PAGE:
Outstanding Performance and Reliability of the C-130J Transform Tactical Airlift Operations
PARIS, France, 13-JUN-05 -- Lockheed Martin [NYSE: LMT] today joined with the Royal Air Force (RAF) at the Paris Air Show to give details of the outstanding combat performance of the C 130J. The C-130Js, which have been operating in-theater for nearly three years, are demonstrating day after day their ability to transform the world of tactical airlift operations.
The RAF, U.S. Air Force and U.S. Marine Corps are all recording significant operational performance statistics. “The C-130J is setting records for mission throughput, reliability, effectiveness and survivability,” said Ross Reynolds, vice president, Lockheed Martin Air Mobility Programs. “No other military aircraft has established such a track record during its first deployment.”
RAF Squadron Leader Don Macintosh, a member of the C-130J Operational Evaluation Team at RAF Lyneham, England, presented details on the use of C-130Js in several operational areas. The first coalition aircraft to land at Baghdad International airport when it reopened in 2003 was an RAF C-130J.
While supporting the Global War on Terror, C-130Js achieved a mission capable (MC) rate of 93.9 percent from Dec. 18, 2004, to April 16, 2005, and a staggering 98.9 percent MC rate from March 30 to April 5, 2005. That means, on average, a C-130J was flying or ready to fly 98.9 percent of the time. In contrast, older model airlift aircraft typically achieve a 75 percent MC rate.
Two stretch C-130J-models can do the work of three C-130H models. In addition, the use of the J-model significantly reduces the number of crew members being placed in harm's way and, because of its payload and range capabilities, the new aircraft can replace more than 40 trucks in one mission. This capability alone vastly reduces the exposure to danger for hundreds of personnel.
During a recent visit to Lockheed Martin, Gen. John Handy, head of the United States Air Force’s Air Mobility Command, said, “Not only is the C 130J demonstrating outstanding performance and reliability, but it is doing so during a no-kidding shooting war.”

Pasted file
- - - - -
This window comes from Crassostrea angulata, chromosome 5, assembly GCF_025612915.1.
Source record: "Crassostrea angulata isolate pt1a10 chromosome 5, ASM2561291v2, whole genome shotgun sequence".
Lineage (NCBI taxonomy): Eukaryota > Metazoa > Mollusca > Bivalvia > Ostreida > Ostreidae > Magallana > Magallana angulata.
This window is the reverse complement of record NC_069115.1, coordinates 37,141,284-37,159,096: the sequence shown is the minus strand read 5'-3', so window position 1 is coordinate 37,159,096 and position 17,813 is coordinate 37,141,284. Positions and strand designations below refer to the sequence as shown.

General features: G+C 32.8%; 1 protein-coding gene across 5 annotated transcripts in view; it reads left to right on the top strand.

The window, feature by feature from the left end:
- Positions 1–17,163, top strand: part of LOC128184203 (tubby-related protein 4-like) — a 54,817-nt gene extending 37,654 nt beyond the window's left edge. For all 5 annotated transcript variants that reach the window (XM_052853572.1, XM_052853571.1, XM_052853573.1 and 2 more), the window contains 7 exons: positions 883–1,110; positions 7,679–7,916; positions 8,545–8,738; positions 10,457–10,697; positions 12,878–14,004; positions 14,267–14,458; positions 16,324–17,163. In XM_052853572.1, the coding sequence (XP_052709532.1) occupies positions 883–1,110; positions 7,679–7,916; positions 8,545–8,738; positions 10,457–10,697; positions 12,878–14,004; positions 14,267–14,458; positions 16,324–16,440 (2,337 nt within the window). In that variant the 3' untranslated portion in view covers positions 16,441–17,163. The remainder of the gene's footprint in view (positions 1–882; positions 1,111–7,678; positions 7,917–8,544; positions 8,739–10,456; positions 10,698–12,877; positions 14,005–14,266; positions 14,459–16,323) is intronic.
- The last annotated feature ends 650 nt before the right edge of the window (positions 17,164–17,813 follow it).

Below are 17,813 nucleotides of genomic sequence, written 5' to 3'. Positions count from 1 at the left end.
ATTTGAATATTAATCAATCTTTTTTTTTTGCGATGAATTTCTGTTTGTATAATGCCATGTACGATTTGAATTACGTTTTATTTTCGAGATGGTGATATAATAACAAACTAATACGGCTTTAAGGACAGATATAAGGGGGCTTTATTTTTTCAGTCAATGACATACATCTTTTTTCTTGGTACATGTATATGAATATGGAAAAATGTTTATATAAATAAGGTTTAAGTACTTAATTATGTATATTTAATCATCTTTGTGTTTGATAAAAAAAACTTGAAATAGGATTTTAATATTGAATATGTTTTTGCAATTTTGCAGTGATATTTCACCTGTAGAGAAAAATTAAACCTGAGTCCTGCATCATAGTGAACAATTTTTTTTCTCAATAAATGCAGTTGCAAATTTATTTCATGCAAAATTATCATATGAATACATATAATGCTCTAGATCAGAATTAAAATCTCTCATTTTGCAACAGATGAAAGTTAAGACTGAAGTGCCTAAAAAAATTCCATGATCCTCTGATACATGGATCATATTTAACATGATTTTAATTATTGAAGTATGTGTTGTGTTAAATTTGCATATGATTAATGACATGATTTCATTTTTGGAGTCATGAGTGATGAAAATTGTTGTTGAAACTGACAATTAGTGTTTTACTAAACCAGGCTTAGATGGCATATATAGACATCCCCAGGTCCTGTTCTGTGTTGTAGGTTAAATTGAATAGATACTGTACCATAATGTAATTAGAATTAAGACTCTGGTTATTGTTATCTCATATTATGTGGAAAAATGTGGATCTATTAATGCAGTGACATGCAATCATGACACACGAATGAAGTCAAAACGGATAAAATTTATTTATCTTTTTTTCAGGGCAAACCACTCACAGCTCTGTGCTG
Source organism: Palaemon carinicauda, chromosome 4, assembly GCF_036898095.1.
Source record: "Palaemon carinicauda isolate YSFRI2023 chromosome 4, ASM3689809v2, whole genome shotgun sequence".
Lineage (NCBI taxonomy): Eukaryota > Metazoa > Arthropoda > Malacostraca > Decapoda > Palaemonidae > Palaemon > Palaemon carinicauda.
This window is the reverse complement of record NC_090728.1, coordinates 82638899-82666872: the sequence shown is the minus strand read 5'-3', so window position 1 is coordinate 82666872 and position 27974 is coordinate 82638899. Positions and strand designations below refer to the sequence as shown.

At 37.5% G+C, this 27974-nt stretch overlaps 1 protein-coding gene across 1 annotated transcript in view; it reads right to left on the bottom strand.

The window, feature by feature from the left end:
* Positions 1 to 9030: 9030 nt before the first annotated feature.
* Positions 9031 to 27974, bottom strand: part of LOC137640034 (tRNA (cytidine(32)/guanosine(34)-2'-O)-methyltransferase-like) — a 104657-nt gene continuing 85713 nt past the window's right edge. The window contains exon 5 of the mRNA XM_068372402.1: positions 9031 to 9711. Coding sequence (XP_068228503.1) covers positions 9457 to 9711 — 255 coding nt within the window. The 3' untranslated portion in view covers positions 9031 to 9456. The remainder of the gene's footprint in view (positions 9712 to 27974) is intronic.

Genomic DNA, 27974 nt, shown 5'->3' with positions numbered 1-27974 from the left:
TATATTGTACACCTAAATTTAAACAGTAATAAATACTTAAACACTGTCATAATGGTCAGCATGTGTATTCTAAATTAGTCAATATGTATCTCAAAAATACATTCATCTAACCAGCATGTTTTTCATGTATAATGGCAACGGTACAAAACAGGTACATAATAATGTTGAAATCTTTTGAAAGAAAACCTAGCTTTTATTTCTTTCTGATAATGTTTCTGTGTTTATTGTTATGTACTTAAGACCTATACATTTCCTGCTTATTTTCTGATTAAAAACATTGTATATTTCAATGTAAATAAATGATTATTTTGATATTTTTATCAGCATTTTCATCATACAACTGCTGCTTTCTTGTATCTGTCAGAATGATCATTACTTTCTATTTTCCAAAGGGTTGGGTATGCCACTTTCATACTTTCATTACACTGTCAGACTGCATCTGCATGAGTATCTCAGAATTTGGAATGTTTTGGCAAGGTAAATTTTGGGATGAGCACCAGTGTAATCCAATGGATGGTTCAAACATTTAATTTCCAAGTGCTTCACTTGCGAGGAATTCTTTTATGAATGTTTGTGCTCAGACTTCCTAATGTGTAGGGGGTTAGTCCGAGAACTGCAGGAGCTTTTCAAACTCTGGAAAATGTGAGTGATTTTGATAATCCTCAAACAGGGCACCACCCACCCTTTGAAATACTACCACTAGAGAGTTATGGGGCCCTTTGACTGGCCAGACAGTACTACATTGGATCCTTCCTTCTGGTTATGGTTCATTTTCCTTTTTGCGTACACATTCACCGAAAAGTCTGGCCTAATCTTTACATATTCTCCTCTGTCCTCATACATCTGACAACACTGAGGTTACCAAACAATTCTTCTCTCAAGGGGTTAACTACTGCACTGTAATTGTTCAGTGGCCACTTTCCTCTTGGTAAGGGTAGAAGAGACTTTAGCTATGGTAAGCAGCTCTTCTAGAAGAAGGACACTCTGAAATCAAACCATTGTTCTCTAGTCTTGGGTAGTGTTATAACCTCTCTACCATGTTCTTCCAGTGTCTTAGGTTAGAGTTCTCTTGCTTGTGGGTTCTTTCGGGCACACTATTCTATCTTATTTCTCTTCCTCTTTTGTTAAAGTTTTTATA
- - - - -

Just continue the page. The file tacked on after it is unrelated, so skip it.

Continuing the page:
The U.S. Air Force has reported that between Dec. 10, 2004, and April 17, 2005, C-130Js on deployment to the U.S. Central Command at Al Udeid Air Base in Qatar logged 1,371.2 flight hours during some 625 sorties while sustaining a mission capable rate of 93.9 percent. During those missions, C-130Js transported 2,399.2 tons of cargo, including 11,151 pallets and 7,031 passengers.
The U.S. Marine Corps is recording equally impressive performance from their new KC-130J tankers. During the past three months, the squadron has logged more than 1,550 combat flight hours during 785 sorties; dispensed nearly 5 million pounds, or 735,294 gallons, of fuel, to more than 610 aircraft; and moved more than 6,388 passengers and 2.6 million pounds of cargo. The Marine Corps is seeing average mission capable rates of 80 percent with its legacy R- and F-model C-130s, due to the aircraft’s age, while achieving a 100 percent rate with the KC-130J most of the time.
While the combat delivery and tanker versions of the C-130J are performing in the Southwest Asia theater, the WC-130J Hurricane Hunter aircraft are carrying out their unique mission back in the United States. This is the first hurricane season that the Hurricane Hunters at Keesler Air Force Base, Miss., will use an all J fleet. The aircraft have already seen action when they flew into “Adrian,” the first hurricane of the 2005 season.
Lockheed Martin Aeronautics, a business area of Lockheed Martin, is a leader in the design, research and development, systems integration, production and support of advanced military aircraft and related technologies. Its customers include the military services of the United States and allied countries throughout the world. Products include the F-16, F/A-22, F-35 JSF, F-117, C-5, C-130, C-130J, P-3, S-3 and U-2. The company produces major components for the F-2 fighter and is a co-developer of the C-27J tactical transport and T-50 advanced jet trainer.